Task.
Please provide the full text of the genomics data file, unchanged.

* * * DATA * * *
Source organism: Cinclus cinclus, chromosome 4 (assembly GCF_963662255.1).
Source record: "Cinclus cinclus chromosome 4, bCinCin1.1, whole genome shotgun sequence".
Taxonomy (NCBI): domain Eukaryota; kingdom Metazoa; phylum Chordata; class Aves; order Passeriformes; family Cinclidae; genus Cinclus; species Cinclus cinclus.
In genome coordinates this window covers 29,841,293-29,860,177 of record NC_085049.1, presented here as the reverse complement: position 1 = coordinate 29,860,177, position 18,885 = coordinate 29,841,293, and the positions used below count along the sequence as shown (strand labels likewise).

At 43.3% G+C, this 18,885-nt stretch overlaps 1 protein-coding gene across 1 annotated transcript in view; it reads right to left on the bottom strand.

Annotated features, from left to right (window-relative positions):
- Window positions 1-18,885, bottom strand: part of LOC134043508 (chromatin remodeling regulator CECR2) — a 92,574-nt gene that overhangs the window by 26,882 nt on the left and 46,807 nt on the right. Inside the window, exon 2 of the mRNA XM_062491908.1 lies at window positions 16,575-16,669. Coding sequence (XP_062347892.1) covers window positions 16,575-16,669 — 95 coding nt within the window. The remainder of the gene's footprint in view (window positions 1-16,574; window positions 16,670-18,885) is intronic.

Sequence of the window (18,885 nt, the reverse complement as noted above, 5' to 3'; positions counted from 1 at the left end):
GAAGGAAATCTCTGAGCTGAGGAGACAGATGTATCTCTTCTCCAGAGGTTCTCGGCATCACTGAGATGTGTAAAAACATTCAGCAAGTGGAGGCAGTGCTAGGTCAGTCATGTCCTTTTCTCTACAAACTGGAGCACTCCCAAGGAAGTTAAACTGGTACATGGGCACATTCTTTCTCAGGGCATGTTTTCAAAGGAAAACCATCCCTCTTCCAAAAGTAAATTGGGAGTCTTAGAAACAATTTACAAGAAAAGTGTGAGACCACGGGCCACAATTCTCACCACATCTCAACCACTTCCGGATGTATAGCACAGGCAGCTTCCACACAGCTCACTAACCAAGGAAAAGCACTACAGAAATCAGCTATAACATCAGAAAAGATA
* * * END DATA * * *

Source organism: Cinclus cinclus, chromosome 4 (assembly GCF_963662255.1).
Source record: "Cinclus cinclus chromosome 4, bCinCin1.1, whole genome shotgun sequence".
Taxonomy (NCBI): domain Eukaryota; kingdom Metazoa; phylum Chordata; class Aves; order Passeriformes; family Cinclidae; genus Cinclus; species Cinclus cinclus.
In genome coordinates this window covers 29,841,293-29,860,177 of record NC_085049.1, presented here as the reverse complement: position 1 = coordinate 29,860,177, position 18,885 = coordinate 29,841,293, and the positions used below count along the sequence as shown (strand labels likewise).

At 43.3% G+C, this 18,885-nt stretch overlaps 1 protein-coding gene across 1 annotated transcript in view; it reads right to left on the bottom strand.

Annotated features, from left to right (window-relative positions):
- Window positions 1-18,885, bottom strand: part of LOC134043508 (chromatin remodeling regulator CECR2) — a 92,574-nt gene that overhangs the window by 26,882 nt on the left and 46,807 nt on the right. Inside the window, exon 2 of the mRNA XM_062491908.1 lies at window positions 16,575-16,669. Coding sequence (XP_062347892.1) covers window positions 16,575-16,669 — 95 coding nt within the window. The remainder of the gene's footprint in view (window positions 1-16,574; window positions 16,670-18,885) is intronic.

Sequence of the window (18,885 nt, the reverse complement as noted above, 5' to 3'; positions counted from 1 at the left end):
GAAGGAAATCTCTGAGCTGAGGAGACAGATGTATCTCTTCTCCAGAGGTTCTCGGCATCACTGAGATGTGTAAAAACATTCAGCAAGTGGAGGCAGTGCTAGGTCAGTCATGTCCTTTTCTCTACAAACTGGAGCACTCCCAAGGAAGTTAAACTGGTACATGGGCACATTCTTTCTCAGGGCATGTTTTCAAAGGAAAACCATCCCTCTTCCAAAAGTAAATTGGGAGTCTTAGAAACAATTTACAAGAAAAGTGTGAGACCACGGGCCACAATTCTCACCACATCTCAACCACTTCCGGATGTATAGCACAGGCAGCTTCCACACAGCTCACTAACCAAGGAAAAGCACTACAGAAATCAGCTATAACATCAGAAAAGATA